Thursday, August 9, 2012

Bishop Mathias Loras Among the Indians



by Johnson Brigham.

Bishop Mathias Loras
In July1837, a year prior to the birth of Iowa Territory, Very Rev. Mathias Loras, of Mobile, was made bishop of Dubuque, his diocese including the region west of the Mississippi now covered by Iowa, Minnesota, and part of the Dakotas. At that time this entire region included but one church and one priest. He first visited Rome to ask the Pope for priests and to solicit funds for his vast missionary field. In April, 1838, he arrived in Dubuque, where a year later, he was inaugurated in the new St. Raphael's Cathedral. He brought with him from France two priests and four students. These, besides the resident priest, con­stituted the force with which he was expected to Christianize the natives, and, with the aid of a few pioneers, to establish churches. Bishop Loras was then in his forty-fifth year and had been twenty years in the ministry. He was robust, in vigorous health, zealous and eloquent. Son of a French patriot, he inherited the spirit which fitted him for his herculean task.

The foundation for the work of the bishop was well laid by Father Mazzuchelli, a Dominican, the "one priest" referred to, who in 1833 had founded at Dubuque the first church on Iowa soil. The corner-stone of the pioneer church edifice, St. Raphael's, was laid in 1835. Father Mazzuchelli, after obtaining a foothold in Dubuque, anticipated the coming of the bishop by founding the chapel of St. James in Lee County, the combination school, dwelling and chapel named St. Anthony at Davenport, and two chapels on the east side of the Mississippi.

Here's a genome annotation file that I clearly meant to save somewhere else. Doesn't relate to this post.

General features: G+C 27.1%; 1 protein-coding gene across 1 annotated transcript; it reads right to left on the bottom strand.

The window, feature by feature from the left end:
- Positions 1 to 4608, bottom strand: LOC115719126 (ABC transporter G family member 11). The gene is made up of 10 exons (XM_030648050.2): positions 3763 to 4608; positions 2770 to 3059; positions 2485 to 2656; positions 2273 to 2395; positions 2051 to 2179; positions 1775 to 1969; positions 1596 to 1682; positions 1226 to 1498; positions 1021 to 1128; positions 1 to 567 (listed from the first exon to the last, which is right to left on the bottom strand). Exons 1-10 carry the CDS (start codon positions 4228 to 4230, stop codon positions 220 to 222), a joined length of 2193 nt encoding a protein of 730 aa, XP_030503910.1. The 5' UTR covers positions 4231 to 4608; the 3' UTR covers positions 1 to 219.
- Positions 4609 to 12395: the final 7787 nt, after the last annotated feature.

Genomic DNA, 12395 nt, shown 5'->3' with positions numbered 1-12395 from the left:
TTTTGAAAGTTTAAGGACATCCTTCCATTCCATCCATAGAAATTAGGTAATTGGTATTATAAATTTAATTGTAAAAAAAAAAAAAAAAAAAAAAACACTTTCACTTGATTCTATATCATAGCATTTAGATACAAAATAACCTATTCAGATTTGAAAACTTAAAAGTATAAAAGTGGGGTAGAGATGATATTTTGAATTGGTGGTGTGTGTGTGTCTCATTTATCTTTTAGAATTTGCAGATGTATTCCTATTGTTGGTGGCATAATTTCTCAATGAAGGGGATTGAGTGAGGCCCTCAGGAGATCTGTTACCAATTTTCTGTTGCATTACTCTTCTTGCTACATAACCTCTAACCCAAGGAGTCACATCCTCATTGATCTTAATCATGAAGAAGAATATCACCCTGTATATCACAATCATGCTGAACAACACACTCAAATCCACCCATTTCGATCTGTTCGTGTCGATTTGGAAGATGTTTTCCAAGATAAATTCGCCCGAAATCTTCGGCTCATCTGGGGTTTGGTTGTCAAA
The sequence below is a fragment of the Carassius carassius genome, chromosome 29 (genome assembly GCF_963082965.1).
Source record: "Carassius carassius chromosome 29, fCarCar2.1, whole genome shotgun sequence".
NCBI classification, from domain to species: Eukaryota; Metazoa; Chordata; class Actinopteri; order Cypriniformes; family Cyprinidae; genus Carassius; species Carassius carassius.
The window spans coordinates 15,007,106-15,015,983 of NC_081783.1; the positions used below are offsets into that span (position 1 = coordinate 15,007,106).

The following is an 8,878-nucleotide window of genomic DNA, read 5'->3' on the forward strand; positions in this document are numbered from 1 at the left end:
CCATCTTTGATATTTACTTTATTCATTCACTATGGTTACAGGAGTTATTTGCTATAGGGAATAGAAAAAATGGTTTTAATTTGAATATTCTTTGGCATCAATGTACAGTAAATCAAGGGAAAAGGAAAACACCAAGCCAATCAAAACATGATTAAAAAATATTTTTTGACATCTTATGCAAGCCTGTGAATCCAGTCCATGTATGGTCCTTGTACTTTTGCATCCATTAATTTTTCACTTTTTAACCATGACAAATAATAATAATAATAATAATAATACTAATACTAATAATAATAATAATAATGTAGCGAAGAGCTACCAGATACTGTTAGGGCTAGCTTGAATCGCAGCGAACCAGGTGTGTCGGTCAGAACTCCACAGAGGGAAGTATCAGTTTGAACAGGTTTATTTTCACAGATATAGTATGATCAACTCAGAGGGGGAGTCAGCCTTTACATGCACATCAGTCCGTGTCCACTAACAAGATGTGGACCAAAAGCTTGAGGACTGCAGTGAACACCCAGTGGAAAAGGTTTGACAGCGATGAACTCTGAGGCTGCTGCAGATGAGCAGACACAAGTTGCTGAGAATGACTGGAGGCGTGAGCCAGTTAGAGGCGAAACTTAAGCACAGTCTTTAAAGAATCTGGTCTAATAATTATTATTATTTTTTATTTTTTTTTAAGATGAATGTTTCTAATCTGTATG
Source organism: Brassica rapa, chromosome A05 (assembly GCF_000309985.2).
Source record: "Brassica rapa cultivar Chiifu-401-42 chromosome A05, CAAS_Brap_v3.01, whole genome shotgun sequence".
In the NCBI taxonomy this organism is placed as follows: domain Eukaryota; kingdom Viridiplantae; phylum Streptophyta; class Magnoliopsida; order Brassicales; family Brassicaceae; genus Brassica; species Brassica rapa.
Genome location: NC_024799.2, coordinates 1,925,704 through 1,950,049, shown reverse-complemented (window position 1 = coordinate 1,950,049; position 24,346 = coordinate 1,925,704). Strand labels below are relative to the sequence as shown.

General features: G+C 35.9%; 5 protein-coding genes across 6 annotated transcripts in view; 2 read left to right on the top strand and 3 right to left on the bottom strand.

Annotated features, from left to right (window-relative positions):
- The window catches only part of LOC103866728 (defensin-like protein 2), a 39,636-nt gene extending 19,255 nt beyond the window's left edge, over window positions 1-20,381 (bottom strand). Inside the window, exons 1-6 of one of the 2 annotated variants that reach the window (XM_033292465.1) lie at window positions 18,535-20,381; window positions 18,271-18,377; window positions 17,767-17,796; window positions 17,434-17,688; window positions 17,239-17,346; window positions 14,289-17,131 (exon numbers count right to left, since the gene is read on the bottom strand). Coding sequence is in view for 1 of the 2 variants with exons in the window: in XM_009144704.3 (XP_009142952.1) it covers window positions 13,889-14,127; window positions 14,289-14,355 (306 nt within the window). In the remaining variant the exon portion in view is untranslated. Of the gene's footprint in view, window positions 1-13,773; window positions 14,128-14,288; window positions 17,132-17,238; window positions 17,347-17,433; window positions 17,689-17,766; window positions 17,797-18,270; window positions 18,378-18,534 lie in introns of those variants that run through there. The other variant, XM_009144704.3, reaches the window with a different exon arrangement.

Wednesday, August 1, 2012

Chief Keokuk The Watchful Fox

Keokuk as painted by George Catlin

By Benjamin Drake.

Keokuk is a native of the Sac nation of Indians and was born near or upon Rock River in the northwestern part of what now constitutes the state of Illinois, about the year 1780. He is not a hereditary chief and consequently has risen to his present ele­vation by the force of talent and of enterprise. He began to manifest these qualities at a very early period of his life. While but a youth he performed an act, which placed him, as it were by brevet, in the ranks of manhood. In the first battle in which he engaged, he encountered and killed a Sioux warrior, with his spear, while on horseback; and as the Sioux are distinguished for their horseman­ship, this was looked upon as so great an achieve­ment, that a public feast was made in commemora­tion of it, by his tribe; and the youthful Keokuk, was forthwith admitted to all the rights and privi­leges of a Brave. It was further allowed, that ever afterward, on all public occasions, he might appear on horseback, even if the rest of the chiefs and braves were not mounted.

During the late war between the United States and Great Britain, and before Keokuk was entitled to take his seat in the councils of his nation, an ex­pedition was sent by our government, to destroy the Indian village at Peoria, on the Illinois river. A rumor reached the Sac village, in which he resided, that this expedition was also to attack the Sacs, and the whole tribe was thrown into consternation. The Indians were panic-stricken, and the council hastily determined to abandon their village. Keo­kuk happened to be standing near the council-lodge when this decision was made. It was no sooner announced than he boldly advanced to the door and requested admission. It was granted. He asked leave to speak, and permission was given him. He commenced by saying he had heard with deep regret, the decision of the council—that he himself was wholly opposed to flight, before an en­emy still distant, and whose strength was entirely unknown. He called the attention of the council to the importance of meeting the enemy in their approach—of harassing their progress—cutting them off in detail—of driving them back, or of nobly dying in defense of their country and their homes.